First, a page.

Trump is gaslighting the public

Courtesy of our blogging friend Gronda, I was reading several tweets from Nobel Laureate Economist Paul Krugman. He called on the carpet the media for not condemning the US President for blaming his most recent tirade on the Canadian Prime Minister. In his tweets, Krugman used the term “gaslighting.”

This term set the bells off in my mind. For those not familiar with the term, it comes from the movie “Gaslight,” where a man who turns out to be the antagonist has been tricking the female homeowner to believe that she is crazy, as he tries to steal some rare jewels in her attic. To convince someone of something not real became known as “gaslighting.”

This term is so appropriate to define the modus operandi of the US President. He oversimplifies the cause of problems or invents nonexistent ones playing off people’s fears. He misinforms or disinforms to gaslight people into believing a simple solution is the answer.

The US is a consumer economy moreso than other places (we buy more stuff), which is why we run trade deficits, eg. Yet, he tells only part of the story because when investments and services are counted, we actually have a trade surplus with Canada. But, the President said….

Certain pockets of America have retrenched, but it is not only due immigration. In fact, it is mostly due to technology and companies searching for cheaper labor by moving plants oversees. We produce much much than we used to with much fewer people. Immigration is actually accretive to the economy making it larger. Should we be smarter about our immigration issues – of course – but let’s have reasonable conversation about what is wanted and needed. Let’s not gaslight people into demonizing others.

And, if you don’t like gaslighting, I have another term that defines the President – he is a spoiled brat.

 

Please contact your Senators to support the Corker Tariff Bill

Senator Bob Corker (R) has posed a bill to assume Congressional governance over tariffs the President is imposing on allies as a matter of national security. Ironically, harming our relationships with allies makes us less safer, not more. It also makes us untrustworthy.

If you agree with Senator Corker, I encourage you to send a letter to your Senator and Congressperson. Here is a sample to modify as you see fit.

“Senator (or Congressperson), please support Senator Corker’s efforts to have Congress govern all tariffs. My long time fear that our President would cede our global leadership role is coming to fruition. Considering the introduction of tariffs on China is understandable, but doing so brazenly on our allies is just poor form. The tariffs, if not altered, will back fire on the US, but the worst part is we have made the US less trustworthy and unreliable.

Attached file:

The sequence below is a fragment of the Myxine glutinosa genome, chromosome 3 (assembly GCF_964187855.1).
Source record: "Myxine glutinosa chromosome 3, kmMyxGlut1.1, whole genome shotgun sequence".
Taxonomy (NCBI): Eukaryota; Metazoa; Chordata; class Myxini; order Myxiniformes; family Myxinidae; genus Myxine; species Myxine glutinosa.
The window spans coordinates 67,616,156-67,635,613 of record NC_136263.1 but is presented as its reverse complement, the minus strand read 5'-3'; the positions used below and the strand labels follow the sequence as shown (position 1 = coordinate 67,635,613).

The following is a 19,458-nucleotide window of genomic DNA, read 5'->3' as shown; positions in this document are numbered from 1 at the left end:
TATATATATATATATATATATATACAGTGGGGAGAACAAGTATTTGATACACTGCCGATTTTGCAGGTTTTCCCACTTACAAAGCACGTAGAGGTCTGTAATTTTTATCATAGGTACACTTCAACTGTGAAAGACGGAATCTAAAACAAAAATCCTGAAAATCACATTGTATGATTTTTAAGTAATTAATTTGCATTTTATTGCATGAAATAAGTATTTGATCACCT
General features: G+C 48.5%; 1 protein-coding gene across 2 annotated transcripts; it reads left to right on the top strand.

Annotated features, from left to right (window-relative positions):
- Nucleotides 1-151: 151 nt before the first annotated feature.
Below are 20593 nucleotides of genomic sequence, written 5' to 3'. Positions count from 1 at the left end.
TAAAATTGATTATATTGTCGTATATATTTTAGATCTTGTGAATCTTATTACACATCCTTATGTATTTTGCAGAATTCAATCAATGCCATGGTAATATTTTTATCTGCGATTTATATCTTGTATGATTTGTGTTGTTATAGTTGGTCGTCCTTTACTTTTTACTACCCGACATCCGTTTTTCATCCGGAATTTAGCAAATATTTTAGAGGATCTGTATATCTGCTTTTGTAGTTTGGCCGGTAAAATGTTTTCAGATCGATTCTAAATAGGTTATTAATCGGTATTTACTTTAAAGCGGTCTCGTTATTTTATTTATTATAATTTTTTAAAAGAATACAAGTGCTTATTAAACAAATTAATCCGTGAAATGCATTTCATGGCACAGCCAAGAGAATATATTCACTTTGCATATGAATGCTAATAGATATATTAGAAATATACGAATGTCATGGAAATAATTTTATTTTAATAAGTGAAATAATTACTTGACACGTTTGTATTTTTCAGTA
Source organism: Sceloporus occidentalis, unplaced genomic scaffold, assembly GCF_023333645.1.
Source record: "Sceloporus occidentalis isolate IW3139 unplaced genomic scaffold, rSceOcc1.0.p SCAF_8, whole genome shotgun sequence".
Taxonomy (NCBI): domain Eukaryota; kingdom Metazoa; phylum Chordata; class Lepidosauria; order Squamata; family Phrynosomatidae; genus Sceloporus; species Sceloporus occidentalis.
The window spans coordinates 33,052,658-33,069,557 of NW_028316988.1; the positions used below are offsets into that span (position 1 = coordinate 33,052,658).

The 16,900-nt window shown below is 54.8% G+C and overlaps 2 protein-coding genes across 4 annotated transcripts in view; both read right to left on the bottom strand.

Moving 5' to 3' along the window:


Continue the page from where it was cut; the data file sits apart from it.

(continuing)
Please rein in this President who has oversimplified and misused data to strong arm our friends. His belligerence is not helpful and demeans the office he holds. He also fails to consider the number of foreign companies who make things here – BMW, Doosan, Nissan, Mercedes, Hyundai, Toyota, Michelin, Fiat-Chrysler, Husqvarna, etc. Two of these companies are German, two are South Korean, two are Japanese, one is French, one is Italian and one is Swedish. This is what a global economy looks like.

We have trade deficits as we are a consumer economy moreso than others. Plus, the President is not factoring in the investments made in US Treasuries and buying of services. While he cited a deficit with Canada, we actually have a surplus, with these factored in.

Thanks for your consideration.”

 

A nice memory – Country Roads

As summer approaches, many states are airing scenic commercials to woo vacationers. I think the most clever is Maine’s where they play up the abbreviation of “ME.” But, the one that brings back memories is that of West Virginia. They use John Denver’s popular song “Take me home, country roads” as they reveal beautiful scenery.

Here are the first few stanzas and chorus:

“Almost heaven, West Virginia
Blue ridge mountains, Shenandoah river
Life is old there, older than the trees
Younger than the mountains, blowing like a breeze

Country roads, take me home
To the place I belong
West Virginia
Mountain mamma, take me home
Country roads

All my memories, gather round her
Modest lady, stranger to blue water
Dark and dusty, painted on the sky
Misty taste of moonshine, teardrop in my eye.”

While I have traveled often to the state, my evoked memories are of friendship. I have written before about three boyhood friends who remain friends today. As we tooled around in one of our cars as teens going to a ball game or event, this song would come on the radio.

We each would belt out our car karioke harmonizing with John Denver. Sometimes, we would not even need the radio. Mind you, none of us were even close to being good at singing, but that did not stop us.

We sang other songs of the day, but this one was special. I think it is due to the number of times Denver used his chorus lines. It may also have been the interesting descriptive words he used of the scenery and people.

Now it serves as a life mile marker. It immediately brings forward a joyous time. As you read this, what song or songs are mile markers for you?